Newly published findings that Venezuela financed the FARC rebel group in Colombia seem unlikely to harm growing economic and diplomatic links between the two countries.
Hugo Chávez for years has offered the Revolutionary Armed Forces of Colombia (FARC) financial support and sanctuary inside Venezuela, motivated by the belief that Colombia, and its ally the United States, would be less of a threat if it were mired in a rebel conflict.
That's a key finding from a 240-page report from the International Institute for Strategic Studies (IISS), a London-based think tank, published just as the neighbors have taken substantial steps toward reconciliation, underscoring how decades of enmity lurk beneath recent moves to restore goodwill.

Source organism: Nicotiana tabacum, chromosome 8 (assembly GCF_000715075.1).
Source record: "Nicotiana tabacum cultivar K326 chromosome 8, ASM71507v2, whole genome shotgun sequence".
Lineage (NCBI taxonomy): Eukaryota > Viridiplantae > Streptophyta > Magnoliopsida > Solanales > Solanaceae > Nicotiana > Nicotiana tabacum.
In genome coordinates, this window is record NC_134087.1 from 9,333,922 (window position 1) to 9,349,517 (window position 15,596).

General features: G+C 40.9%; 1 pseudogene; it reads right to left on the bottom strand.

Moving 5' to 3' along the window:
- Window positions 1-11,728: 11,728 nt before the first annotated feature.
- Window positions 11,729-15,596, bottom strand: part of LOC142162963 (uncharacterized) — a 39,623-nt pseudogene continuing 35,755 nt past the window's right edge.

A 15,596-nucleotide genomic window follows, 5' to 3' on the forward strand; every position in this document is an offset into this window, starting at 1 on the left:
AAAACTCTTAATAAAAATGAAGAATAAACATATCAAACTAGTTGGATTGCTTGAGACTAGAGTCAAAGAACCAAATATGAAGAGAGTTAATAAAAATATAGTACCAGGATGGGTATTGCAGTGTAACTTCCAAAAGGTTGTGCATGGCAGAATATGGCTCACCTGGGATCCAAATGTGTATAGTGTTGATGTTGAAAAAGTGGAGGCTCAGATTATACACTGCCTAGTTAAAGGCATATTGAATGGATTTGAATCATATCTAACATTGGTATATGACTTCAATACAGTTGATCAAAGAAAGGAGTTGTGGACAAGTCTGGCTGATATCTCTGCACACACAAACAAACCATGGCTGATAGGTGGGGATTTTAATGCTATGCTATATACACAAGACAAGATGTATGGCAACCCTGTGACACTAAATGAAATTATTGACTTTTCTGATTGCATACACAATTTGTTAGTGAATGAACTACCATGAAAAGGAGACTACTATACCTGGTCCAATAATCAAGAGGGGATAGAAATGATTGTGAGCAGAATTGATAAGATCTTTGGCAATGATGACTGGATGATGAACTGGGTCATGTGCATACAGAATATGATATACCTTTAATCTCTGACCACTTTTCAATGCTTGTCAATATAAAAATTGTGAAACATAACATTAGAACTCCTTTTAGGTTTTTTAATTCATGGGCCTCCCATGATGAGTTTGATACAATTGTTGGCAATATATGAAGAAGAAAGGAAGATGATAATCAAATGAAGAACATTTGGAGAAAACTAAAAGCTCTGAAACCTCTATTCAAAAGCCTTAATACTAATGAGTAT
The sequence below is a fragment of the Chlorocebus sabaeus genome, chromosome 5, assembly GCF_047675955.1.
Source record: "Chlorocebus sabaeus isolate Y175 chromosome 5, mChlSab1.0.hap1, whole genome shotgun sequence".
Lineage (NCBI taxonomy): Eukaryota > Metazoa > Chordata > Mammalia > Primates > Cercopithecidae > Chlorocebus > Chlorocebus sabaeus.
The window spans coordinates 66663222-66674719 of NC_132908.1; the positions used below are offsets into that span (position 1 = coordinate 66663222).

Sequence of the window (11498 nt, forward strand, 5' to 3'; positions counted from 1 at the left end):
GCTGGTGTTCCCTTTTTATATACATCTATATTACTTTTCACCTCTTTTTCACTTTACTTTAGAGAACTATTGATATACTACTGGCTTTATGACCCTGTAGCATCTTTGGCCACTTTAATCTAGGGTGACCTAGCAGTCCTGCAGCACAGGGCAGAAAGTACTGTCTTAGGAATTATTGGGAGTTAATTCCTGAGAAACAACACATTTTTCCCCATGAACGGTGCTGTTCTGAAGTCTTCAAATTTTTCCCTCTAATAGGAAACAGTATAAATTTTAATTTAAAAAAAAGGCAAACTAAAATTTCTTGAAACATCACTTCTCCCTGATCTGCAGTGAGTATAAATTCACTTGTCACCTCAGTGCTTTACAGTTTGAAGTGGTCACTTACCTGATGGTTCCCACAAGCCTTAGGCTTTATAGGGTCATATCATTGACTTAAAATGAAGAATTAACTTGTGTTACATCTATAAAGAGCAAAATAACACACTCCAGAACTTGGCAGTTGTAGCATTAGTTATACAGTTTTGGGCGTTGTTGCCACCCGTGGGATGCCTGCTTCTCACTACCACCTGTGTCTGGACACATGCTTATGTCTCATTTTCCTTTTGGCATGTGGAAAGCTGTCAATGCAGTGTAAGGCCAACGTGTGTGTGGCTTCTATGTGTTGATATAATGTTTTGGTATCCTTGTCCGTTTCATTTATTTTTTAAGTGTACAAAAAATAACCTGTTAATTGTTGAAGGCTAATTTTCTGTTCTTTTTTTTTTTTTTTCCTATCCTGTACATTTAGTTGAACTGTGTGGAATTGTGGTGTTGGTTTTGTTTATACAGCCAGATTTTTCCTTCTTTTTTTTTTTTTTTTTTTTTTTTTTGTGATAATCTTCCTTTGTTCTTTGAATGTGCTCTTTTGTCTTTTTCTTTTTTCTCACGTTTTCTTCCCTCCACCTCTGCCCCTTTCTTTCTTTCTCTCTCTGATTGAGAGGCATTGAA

But most observers say even the report's most explosive assertions – including that Venezuela’s secret police wanted to use some of the rebel group's techniques against government opponents – are unlikely to stem the positive diplomatic tide.
“Neither Chávez nor [Colombian President Juan Manual] Santos has any interest in derailing the rapprochement between Venezuela and Colombia,” says Michael Shifter of the Inter-American Dialogue. “Both presidents are intent on continuing to reduce bilateral tensions.”